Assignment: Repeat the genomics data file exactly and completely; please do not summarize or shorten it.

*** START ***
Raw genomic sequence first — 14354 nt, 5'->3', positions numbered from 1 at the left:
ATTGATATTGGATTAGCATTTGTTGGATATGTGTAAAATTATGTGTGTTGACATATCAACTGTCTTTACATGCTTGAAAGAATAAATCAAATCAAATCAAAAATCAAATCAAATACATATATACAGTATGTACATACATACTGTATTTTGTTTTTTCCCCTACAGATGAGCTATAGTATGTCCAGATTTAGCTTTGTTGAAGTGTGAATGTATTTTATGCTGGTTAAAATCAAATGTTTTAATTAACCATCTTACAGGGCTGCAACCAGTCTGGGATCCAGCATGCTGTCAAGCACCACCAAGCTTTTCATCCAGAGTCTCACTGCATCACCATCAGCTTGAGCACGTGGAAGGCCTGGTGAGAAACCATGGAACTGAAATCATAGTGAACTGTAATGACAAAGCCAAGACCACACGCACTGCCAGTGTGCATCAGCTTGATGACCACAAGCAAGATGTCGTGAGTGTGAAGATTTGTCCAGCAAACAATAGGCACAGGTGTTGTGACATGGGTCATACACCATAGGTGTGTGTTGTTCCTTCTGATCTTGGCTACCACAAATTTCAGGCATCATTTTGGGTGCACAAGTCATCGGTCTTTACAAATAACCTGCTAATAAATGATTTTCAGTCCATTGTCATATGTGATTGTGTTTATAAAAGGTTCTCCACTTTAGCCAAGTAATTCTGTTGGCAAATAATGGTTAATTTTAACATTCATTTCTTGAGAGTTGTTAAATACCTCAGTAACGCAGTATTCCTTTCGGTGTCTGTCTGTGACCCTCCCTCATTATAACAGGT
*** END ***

Raw genomic sequence first — 14354 nt, 5'->3', positions numbered from 1 at the left:
ATTGATATTGGATTAGCATTTGTTGGATATGTGTAAAATTATGTGTGTTGACATATCAACTGTCTTTACATGCTTGAAAGAATAAATCAAATCAAATCAAAAATCAAATCAAATACATATATACAGTATGTACATACATACTGTATTTTGTTTTTTCCCCTACAGATGAGCTATAGTATGTCCAGATTTAGCTTTGTTGAAGTGTGAATGTATTTTATGCTGGTTAAAATCAAATGTTTTAATTAACCATCTTACAGGGCTGCAACCAGTCTGGGATCCAGCATGCTGTCAAGCACCACCAAGCTTTTCATCCAGAGTCTCACTGCATCACCATCAGCTTGAGCACGTGGAAGGCCTGGTGAGAAACCATGGAACTGAAATCATAGTGAACTGTAATGACAAAGCCAAGACCACACGCACTGCCAGTGTGCATCAGCTTGATGACCACAAGCAAGATGTCGTGAGTGTGAAGATTTGTCCAGCAAACAATAGGCACAGGTGTTGTGACATGGGTCATACACCATAGGTGTGTGTTGTTCCTTCTGATCTTGGCTACCACAAATTTCAGGCATCATTTTGGGTGCACAAGTCATCGGTCTTTACAAATAACCTGCTAATAAATGATTTTCAGTCCATTGTCATATGTGATTGTGTTTATAAAAGGTTCTCCACTTTAGCCAAGTAATTCTGTTGGCAAATAATGGTTAATTTTAACATTCATTTCTTGAGAGTTGTTAAATACCTCAGTAACGCAGTATTCCTTTCGGTGTCTGTCTGTGACCCTCCCTCATTATAACAGGT